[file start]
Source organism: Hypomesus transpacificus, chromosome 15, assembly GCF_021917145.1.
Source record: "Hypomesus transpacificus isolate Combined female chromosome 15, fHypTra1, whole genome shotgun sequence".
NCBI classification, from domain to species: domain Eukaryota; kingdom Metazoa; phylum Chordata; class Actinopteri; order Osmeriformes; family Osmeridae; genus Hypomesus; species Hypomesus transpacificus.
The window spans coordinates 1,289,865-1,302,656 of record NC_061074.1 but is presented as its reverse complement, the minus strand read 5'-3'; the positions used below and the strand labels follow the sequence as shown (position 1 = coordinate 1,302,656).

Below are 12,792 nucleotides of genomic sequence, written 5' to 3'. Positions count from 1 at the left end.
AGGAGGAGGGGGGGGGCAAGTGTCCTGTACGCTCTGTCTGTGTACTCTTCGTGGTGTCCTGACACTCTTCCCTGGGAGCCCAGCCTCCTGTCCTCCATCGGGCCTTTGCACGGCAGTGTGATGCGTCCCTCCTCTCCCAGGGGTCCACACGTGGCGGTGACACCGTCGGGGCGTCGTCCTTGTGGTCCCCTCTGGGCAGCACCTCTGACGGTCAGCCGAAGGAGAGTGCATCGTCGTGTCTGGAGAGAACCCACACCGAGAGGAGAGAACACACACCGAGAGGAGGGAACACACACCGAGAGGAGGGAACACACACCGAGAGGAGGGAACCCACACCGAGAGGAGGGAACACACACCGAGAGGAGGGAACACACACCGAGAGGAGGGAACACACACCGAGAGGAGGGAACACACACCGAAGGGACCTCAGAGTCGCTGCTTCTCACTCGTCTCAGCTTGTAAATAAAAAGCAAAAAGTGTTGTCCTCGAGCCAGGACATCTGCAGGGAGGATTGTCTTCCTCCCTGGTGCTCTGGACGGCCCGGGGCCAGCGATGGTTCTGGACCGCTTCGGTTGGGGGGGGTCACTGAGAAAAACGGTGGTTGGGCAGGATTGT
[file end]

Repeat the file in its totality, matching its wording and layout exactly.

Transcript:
Source organism: Hypomesus transpacificus, chromosome 15, assembly GCF_021917145.1.
Source record: "Hypomesus transpacificus isolate Combined female chromosome 15, fHypTra1, whole genome shotgun sequence".
NCBI classification, from domain to species: domain Eukaryota; kingdom Metazoa; phylum Chordata; class Actinopteri; order Osmeriformes; family Osmeridae; genus Hypomesus; species Hypomesus transpacificus.
The window spans coordinates 1,289,865-1,302,656 of record NC_061074.1 but is presented as its reverse complement, the minus strand read 5'-3'; the positions used below and the strand labels follow the sequence as shown (position 1 = coordinate 1,302,656).

Below are 12,792 nucleotides of genomic sequence, written 5' to 3'. Positions count from 1 at the left end.
AGGAGGAGGGGGGGGGCAAGTGTCCTGTACGCTCTGTCTGTGTACTCTTCGTGGTGTCCTGACACTCTTCCCTGGGAGCCCAGCCTCCTGTCCTCCATCGGGCCTTTGCACGGCAGTGTGATGCGTCCCTCCTCTCCCAGGGGTCCACACGTGGCGGTGACACCGTCGGGGCGTCGTCCTTGTGGTCCCCTCTGGGCAGCACCTCTGACGGTCAGCCGAAGGAGAGTGCATCGTCGTGTCTGGAGAGAACCCACACCGAGAGGAGAGAACACACACCGAGAGGAGGGAACACACACCGAGAGGAGGGAACACACACCGAGAGGAGGGAACCCACACCGAGAGGAGGGAACACACACCGAGAGGAGGGAACACACACCGAGAGGAGGGAACACACACCGAGAGGAGGGAACACACACCGAAGGGACCTCAGAGTCGCTGCTTCTCACTCGTCTCAGCTTGTAAATAAAAAGCAAAAAGTGTTGTCCTCGAGCCAGGACATCTGCAGGGAGGATTGTCTTCCTCCCTGGTGCTCTGGACGGCCCGGGGCCAGCGATGGTTCTGGACCGCTTCGGTTGGGGGGGGTCACTGAGAAAAACGGTGGTTGGGCAGGATTGT